The first Wampflers were from an area in Switzerland near what is now Bern. There are several very small villages, some of no more than two or three houses, that are in the Diemtig Valley and the first records of our family are found in a church in one of these villages called Zwischenfluh.

In Dr. Wampler’s book there is an aerial picture of the valley where the first Wampler’s lived and it is no wonder our ancestors continued their immigrations to mountains and valleys so like this one, first in Germany, then Pennsylvania and finally the Shenandoah Valley. The alps rise high on either side of a fertile valley, then come directly down to meet the earth. There are no foothills and the walls of rock are visible reaching straight upward from the valley. They look much like Chimney Rock near Ken and Margaret Smith’s in Broadway.

The first records that Dr. Wampler and his associates found were at a church in Diemtigen in 1559. Our ancestor, Hans (Johann and later of course, John) Wampfler was probably born around 1616 in Zwischenflue, Switzerland. Christening records seem to indicate that his parents were Heinrich and Verena (Herren) Wampfler. He and his wife Madlena Knutti were married there in 1647. Their five children’s christening records are found there – Christian, their third child, was christened on December 3, 1654. He was the first to leave Switzerland and settle in Alsace, Germany. Many Swiss/Germans in the late 1600’s moved to this area after the Thirty Years War. Christian Wampler settled in Sparsbach, Alsace. Dr. Wampler states that it “is meaningful to speak of our ancestors as being Alsatian” rather than either French or German.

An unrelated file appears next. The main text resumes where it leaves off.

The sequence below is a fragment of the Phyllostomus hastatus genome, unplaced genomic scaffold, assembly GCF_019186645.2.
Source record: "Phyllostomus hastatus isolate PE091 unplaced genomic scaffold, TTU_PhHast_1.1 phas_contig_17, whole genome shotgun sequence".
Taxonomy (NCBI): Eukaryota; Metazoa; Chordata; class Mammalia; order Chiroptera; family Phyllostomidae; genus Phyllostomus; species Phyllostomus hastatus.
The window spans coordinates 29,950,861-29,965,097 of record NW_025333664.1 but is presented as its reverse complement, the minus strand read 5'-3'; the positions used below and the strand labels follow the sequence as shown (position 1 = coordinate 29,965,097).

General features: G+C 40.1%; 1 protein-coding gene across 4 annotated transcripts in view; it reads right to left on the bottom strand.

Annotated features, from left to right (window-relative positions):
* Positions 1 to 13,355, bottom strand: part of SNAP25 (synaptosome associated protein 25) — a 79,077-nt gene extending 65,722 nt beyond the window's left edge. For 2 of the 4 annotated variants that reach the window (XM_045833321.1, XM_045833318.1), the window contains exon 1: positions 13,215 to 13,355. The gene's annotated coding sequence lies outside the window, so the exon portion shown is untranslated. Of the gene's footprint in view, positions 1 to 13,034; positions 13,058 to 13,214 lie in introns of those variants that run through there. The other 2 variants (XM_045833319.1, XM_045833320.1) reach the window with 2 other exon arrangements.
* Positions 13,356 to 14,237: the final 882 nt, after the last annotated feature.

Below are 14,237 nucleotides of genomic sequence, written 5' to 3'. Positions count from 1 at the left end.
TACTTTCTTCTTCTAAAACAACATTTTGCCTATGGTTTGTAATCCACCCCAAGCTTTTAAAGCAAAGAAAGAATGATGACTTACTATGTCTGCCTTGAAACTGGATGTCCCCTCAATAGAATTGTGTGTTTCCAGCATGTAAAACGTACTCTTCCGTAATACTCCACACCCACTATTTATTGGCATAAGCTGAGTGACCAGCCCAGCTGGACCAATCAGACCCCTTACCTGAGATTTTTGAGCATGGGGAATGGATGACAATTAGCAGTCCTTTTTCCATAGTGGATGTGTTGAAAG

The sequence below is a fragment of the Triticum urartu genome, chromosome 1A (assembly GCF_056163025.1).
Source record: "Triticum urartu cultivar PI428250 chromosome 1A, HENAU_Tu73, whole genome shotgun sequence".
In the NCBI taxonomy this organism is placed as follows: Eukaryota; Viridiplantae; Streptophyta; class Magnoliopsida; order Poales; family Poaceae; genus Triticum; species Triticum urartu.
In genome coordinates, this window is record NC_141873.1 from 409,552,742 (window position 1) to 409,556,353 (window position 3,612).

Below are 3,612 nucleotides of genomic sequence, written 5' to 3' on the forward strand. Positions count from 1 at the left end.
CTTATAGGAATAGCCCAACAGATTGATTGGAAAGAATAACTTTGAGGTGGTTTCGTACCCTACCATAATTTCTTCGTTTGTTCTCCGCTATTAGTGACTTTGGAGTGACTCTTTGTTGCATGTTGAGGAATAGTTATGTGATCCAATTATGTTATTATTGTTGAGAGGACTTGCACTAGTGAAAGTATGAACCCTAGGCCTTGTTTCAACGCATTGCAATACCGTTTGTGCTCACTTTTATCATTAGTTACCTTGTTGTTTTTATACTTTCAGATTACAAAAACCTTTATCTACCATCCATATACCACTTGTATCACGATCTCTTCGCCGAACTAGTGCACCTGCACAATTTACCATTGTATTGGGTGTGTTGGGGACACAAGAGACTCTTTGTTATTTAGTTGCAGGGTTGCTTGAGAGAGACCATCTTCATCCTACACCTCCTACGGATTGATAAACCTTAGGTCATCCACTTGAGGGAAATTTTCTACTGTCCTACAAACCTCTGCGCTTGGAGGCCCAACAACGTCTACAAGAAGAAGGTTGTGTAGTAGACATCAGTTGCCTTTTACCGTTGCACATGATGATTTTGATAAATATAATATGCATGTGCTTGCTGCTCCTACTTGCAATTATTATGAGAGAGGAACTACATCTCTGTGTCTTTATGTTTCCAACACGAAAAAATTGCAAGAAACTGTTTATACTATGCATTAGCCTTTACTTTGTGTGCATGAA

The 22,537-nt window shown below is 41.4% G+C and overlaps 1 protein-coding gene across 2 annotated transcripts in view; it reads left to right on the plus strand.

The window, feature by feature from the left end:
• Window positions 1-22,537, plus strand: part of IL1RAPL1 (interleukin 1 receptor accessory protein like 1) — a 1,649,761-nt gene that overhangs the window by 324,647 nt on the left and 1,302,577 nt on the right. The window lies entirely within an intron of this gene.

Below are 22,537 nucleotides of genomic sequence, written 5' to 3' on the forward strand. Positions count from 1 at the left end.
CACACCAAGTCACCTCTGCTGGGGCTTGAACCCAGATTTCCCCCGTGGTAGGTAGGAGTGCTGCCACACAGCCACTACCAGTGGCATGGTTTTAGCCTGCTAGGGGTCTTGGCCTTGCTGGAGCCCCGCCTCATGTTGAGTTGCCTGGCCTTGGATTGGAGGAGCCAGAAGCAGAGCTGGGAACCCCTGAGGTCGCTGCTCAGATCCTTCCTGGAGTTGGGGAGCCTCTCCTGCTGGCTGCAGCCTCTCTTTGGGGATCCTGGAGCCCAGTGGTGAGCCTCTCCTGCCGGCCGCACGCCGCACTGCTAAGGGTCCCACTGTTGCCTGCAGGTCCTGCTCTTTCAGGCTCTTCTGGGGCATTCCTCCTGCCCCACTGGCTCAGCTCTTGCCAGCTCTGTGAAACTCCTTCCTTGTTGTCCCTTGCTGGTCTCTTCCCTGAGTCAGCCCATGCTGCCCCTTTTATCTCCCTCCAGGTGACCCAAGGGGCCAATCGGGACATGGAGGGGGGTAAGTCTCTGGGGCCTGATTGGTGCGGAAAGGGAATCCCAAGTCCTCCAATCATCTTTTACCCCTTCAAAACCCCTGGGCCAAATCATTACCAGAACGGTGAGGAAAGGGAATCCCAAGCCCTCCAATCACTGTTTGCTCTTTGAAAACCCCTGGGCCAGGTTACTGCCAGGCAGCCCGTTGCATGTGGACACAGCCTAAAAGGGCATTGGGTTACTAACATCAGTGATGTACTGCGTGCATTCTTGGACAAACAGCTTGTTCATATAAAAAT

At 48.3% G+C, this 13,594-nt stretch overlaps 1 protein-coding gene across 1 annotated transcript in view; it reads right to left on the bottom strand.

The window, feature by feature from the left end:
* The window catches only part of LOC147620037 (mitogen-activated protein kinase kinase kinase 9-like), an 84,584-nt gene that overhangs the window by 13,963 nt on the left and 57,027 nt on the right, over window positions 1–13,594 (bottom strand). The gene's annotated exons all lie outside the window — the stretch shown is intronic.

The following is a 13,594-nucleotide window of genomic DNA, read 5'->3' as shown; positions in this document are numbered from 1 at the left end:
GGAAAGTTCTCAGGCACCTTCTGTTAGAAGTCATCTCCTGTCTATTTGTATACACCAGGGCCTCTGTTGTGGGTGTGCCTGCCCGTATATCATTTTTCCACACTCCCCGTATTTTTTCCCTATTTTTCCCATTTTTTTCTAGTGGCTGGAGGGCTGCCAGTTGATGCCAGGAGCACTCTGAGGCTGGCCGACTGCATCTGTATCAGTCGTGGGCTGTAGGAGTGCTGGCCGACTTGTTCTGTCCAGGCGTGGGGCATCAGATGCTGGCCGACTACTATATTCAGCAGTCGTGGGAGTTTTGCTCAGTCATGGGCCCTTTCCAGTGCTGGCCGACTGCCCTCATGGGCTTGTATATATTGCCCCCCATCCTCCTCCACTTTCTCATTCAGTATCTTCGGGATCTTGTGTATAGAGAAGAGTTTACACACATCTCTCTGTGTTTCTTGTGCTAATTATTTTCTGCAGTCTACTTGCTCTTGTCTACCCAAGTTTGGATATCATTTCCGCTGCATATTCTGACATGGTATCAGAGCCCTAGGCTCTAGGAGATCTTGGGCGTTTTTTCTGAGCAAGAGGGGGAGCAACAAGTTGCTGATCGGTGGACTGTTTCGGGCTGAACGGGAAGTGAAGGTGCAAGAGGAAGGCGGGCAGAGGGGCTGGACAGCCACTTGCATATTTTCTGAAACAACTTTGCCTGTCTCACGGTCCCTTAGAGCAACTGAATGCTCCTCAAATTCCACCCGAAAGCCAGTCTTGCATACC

Christian Wampfler was a linen weaver by trade. He and his wife (name unknown) had seven children. The fourth of these children was Hans Peter Wampfler, who was the first Wampler to come to America and our direct ancestor. That journey would be quite an adventure as we will see.